No, I rolled over my previous company 401K to my Roth. I just started 3 years ago! Before that my net worth was close to $0!
Excuse my English, it is my second language! | | "One of the funny things about stock market, every time one is buying another is selling, and both think they are astute" - William Feather

bloom2708
Posts: 2939
Joined: Wed Apr 02, 2014 2:08 pm
Location: Fargo, ND

Re: Will I make it? (Another "evaluate my financials" post..)

Post by bloom2708 » Wed Dec 06, 2017 2:54 pm

Deferring pre-tax $18k into your 401k would likely get you down to closer to staying in the 15% tax bracket.

You would pay tax down the road and save 25% now. Did you do Roth 401k and then roll that to your Roth or did you pay the tax when you rolled it over?

Does your wife have a 401k type plan where she works? Moving some % of her income pre-tax into a 401k would also help.

I know buying a house is the "American Dream", but it isn't always the best use of your money when you are behind on savings.

You are doing great to have a positive net worth. Maybe split the difference between pre-tax 401k and house down payment for a few years.
"We are here not to please but to provoke thoughtfulness" Unknown Boglehead

User avatar
BogleMelon
Posts: 812
Joined: Mon Feb 01, 2016 11:49 am

Re: Will I make it? (Another "evaluate my financials" post..)

Post by BogleMelon » Wed Dec 06, 2017 2:59 pm

bloom2708 wrote:
Wed Dec 06, 2017 2:54 pm
Deferring pre-tax $18k into your 401k would likely get you down to closer to staying in the 15% tax bracket.

You would pay tax down the road and save 25% now. Did you do Roth 401k and then roll that to your Roth or did you pay the tax when you rolled it over?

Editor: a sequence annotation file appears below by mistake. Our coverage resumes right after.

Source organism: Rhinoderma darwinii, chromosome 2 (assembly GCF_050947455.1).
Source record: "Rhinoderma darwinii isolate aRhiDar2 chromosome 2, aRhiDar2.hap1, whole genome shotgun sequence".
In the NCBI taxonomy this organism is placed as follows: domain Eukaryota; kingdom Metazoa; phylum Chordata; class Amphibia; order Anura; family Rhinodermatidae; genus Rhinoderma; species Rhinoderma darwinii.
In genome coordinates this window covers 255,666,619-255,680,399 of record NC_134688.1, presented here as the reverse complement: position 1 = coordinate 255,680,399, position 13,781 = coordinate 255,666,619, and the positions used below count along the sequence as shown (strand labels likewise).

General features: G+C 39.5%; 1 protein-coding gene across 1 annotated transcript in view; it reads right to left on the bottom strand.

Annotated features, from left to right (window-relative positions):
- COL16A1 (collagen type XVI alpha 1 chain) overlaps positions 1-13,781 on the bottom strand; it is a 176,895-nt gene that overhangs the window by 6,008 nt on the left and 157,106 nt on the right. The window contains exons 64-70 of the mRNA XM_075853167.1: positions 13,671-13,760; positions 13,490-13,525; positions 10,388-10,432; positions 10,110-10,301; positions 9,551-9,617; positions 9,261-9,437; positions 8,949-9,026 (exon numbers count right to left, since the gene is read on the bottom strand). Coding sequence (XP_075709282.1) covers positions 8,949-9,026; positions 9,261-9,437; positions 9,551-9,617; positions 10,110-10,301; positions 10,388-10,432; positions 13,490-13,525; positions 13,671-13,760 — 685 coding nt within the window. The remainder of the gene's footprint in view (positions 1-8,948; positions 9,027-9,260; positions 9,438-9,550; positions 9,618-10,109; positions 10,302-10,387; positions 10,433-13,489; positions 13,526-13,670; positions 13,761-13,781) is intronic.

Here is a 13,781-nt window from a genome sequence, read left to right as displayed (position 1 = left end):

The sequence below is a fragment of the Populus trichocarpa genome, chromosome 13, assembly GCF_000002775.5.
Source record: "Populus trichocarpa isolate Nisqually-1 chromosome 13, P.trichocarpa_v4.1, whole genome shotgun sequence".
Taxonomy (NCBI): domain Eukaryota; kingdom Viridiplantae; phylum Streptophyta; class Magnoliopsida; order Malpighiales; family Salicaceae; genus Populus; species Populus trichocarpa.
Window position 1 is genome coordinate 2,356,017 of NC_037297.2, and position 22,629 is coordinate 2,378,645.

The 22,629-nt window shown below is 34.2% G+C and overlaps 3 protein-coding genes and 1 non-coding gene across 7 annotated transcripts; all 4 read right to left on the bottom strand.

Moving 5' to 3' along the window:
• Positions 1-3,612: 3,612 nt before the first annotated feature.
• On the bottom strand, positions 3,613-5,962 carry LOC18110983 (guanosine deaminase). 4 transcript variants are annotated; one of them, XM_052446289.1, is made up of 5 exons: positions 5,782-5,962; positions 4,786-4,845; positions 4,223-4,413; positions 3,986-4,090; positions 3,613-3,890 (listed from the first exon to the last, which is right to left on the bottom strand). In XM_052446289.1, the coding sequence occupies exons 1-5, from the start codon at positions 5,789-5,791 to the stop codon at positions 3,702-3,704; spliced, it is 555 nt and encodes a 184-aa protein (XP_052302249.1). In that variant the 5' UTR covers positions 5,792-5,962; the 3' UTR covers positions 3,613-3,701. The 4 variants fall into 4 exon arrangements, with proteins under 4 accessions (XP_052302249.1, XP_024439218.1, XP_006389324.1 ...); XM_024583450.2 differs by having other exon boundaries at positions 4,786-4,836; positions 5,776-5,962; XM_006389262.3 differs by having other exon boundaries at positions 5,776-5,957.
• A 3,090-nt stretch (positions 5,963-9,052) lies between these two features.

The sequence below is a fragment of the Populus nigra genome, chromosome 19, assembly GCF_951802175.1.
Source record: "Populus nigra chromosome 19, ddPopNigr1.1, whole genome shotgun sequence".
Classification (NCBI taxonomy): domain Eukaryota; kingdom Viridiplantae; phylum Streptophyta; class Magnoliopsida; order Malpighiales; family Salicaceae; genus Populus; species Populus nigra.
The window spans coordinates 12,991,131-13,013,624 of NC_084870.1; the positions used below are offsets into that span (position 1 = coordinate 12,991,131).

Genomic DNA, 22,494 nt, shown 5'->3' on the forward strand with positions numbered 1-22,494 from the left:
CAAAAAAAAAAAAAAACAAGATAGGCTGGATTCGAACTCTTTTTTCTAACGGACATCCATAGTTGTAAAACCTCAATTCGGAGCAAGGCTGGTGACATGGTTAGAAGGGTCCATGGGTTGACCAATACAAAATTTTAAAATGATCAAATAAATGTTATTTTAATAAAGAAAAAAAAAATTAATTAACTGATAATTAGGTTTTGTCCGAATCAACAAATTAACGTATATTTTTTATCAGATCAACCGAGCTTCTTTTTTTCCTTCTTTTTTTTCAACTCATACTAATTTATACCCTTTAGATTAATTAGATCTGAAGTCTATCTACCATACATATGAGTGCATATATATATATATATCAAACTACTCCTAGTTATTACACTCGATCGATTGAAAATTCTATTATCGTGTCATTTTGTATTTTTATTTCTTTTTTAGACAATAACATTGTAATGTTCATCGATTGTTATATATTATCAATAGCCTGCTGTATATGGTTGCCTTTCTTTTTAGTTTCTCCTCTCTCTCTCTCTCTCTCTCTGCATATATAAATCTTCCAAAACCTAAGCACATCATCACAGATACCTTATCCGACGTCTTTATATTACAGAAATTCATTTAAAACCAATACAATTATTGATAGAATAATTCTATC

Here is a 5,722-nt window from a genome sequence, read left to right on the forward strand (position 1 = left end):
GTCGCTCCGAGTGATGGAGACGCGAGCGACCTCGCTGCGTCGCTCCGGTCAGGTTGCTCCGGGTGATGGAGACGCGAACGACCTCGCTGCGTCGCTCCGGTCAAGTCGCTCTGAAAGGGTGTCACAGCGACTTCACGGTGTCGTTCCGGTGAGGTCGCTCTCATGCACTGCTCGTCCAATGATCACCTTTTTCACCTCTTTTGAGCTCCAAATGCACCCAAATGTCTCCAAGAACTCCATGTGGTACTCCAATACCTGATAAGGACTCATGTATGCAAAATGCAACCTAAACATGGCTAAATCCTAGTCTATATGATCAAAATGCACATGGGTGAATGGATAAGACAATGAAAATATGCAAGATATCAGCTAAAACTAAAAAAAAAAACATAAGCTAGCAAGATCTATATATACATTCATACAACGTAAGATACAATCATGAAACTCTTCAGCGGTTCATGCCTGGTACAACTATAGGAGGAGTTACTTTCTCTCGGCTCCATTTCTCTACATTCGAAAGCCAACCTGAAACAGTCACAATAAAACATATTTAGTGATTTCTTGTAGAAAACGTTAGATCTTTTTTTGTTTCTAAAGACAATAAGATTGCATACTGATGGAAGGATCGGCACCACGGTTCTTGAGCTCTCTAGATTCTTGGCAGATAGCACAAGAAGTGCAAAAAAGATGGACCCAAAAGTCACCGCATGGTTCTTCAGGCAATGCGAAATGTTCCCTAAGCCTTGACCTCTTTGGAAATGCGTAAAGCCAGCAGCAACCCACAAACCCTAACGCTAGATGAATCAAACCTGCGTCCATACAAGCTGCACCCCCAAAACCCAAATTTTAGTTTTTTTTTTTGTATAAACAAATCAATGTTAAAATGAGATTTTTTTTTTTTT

Does your wife have a 401k type plan where she works? Moving some % of her income pre-tax into a 401k would also help.

I know buying a house is the "American Dream", but it isn't always the best use of your money when you are behind on savings.

You are doing great to have a positive net worth. Maybe split the difference between pre-tax 401k and house down payment for a few years.
I paid the tax to roll over from traditional 401K to Roth IRA
I will still be in the 15% bracket for the next year given the above numbers..
Yes my wife has a 401K, we using it, we don't use mine cause hers is slightly better. About 34% of her gross income goes there actually :D
Excuse my English, it is my second language! | | "One of the funny things about stock market, every time one is buying another is selling, and both think they are astute" - William Feather

bloom2708
Posts: 2939
Joined: Wed Apr 02, 2014 2:08 pm
Location: Fargo, ND

Re: Will I make it? (Another "evaluate my financials" post..)

Post by bloom2708 » Wed Dec 06, 2017 3:13 pm

BogleMelon wrote:
Wed Dec 06, 2017 2:59 pm
I paid the tax to roll over from traditional 401K to Roth IRA
I will still be in the 15% bracket for the next year given the above numbers..
Yes my wife has a 401K, we using it, we don't use mine cause hers is slightly better. About 34% of her gross income goes there actually :D
Makes sense. Even if your expense ratios are 1.0%, deferring the tax will allow you to front load saving now and giving those dollars a longer run at growth. If you have an S&P 500 index and that is the only reasonable fund, use it.

We don't have a mortgage, but we max my 401k, 2 x Roth and HSA on a similar income. I guess my advice is to pre-load your savings and get ahead and then think about a house. Build a base of pre-tax and Roth savings. If that means reducing your 401k some to save after a few years, then that might have to happen.

The only way to not be behind is to jump start the things that will get you ahead.
"We are here not to please but to provoke thoughtfulness" Unknown Boglehead

User avatar
BogleMelon
Posts: 812
Joined: Mon Feb 01, 2016 11:49 am

Re: Will I make it? (Another "evaluate my financials" post..)

Post by BogleMelon » Wed Dec 06, 2017 3:20 pm

bloom2708 wrote:
Wed Dec 06, 2017 3:13 pm
BogleMelon wrote:
Wed Dec 06, 2017 2:59 pm
I paid the tax to roll over from traditional 401K to Roth IRA
I will still be in the 15% bracket for the next year given the above numbers..